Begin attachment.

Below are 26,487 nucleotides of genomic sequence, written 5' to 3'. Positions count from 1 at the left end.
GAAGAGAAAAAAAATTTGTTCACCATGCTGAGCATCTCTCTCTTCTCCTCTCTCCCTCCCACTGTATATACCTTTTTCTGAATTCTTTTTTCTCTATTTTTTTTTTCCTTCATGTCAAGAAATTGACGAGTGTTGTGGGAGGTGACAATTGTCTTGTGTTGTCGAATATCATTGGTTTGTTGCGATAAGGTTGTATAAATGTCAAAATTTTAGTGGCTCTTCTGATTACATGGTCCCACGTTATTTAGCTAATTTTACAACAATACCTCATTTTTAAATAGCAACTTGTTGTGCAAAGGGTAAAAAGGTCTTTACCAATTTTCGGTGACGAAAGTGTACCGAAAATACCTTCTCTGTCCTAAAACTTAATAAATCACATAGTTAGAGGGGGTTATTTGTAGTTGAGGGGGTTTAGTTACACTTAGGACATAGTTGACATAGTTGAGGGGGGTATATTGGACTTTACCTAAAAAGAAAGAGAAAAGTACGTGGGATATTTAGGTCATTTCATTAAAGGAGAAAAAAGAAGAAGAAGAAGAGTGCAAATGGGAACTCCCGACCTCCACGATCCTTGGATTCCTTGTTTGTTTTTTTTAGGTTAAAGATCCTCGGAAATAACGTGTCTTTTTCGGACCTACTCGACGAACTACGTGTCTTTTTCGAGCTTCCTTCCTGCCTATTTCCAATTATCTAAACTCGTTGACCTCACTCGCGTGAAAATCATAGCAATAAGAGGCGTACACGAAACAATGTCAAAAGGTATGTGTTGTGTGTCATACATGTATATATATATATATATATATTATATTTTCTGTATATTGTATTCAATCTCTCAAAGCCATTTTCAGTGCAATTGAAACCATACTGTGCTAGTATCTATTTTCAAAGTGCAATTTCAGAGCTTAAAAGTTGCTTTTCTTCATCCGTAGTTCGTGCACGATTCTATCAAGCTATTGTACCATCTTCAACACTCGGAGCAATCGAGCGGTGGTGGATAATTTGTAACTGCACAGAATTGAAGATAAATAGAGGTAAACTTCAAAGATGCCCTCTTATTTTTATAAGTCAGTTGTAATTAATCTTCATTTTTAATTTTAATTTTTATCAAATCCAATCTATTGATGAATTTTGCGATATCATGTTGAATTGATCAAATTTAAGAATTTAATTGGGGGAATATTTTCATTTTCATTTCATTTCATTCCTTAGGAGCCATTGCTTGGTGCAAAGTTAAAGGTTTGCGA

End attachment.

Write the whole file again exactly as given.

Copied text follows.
Below are 26,487 nucleotides of genomic sequence, written 5' to 3'. Positions count from 1 at the left end.
GAAGAGAAAAAAAATTTGTTCACCATGCTGAGCATCTCTCTCTTCTCCTCTCTCCCTCCCACTGTATATACCTTTTTCTGAATTCTTTTTTCTCTATTTTTTTTTTCCTTCATGTCAAGAAATTGACGAGTGTTGTGGGAGGTGACAATTGTCTTGTGTTGTCGAATATCATTGGTTTGTTGCGATAAGGTTGTATAAATGTCAAAATTTTAGTGGCTCTTCTGATTACATGGTCCCACGTTATTTAGCTAATTTTACAACAATACCTCATTTTTAAATAGCAACTTGTTGTGCAAAGGGTAAAAAGGTCTTTACCAATTTTCGGTGACGAAAGTGTACCGAAAATACCTTCTCTGTCCTAAAACTTAATAAATCACATAGTTAGAGGGGGTTATTTGTAGTTGAGGGGGTTTAGTTACACTTAGGACATAGTTGACATAGTTGAGGGGGGTATATTGGACTTTACCTAAAAAGAAAGAGAAAAGTACGTGGGATATTTAGGTCATTTCATTAAAGGAGAAAAAAGAAGAAGAAGAAGAGTGCAAATGGGAACTCCCGACCTCCACGATCCTTGGATTCCTTGTTTGTTTTTTTTAGGTTAAAGATCCTCGGAAATAACGTGTCTTTTTCGGACCTACTCGACGAACTACGTGTCTTTTTCGAGCTTCCTTCCTGCCTATTTCCAATTATCTAAACTCGTTGACCTCACTCGCGTGAAAATCATAGCAATAAGAGGCGTACACGAAACAATGTCAAAAGGTATGTGTTGTGTGTCATACATGTATATATATATATATATATATTATATTTTCTGTATATTGTATTCAATCTCTCAAAGCCATTTTCAGTGCAATTGAAACCATACTGTGCTAGTATCTATTTTCAAAGTGCAATTTCAGAGCTTAAAAGTTGCTTTTCTTCATCCGTAGTTCGTGCACGATTCTATCAAGCTATTGTACCATCTTCAACACTCGGAGCAATCGAGCGGTGGTGGATAATTTGTAACTGCACAGAATTGAAGATAAATAGAGGTAAACTTCAAAGATGCCCTCTTATTTTTATAAGTCAGTTGTAATTAATCTTCATTTTTAATTTTAATTTTTATCAAATCCAATCTATTGATGAATTTTGCGATATCATGTTGAATTGATCAAATTTAAGAATTTAATTGGGGGAATATTTTCATTTTCATTTCATTTCATTCCTTAGGAGCCATTGCTTGGTGCAAAGTTAAAGGTTTGCGA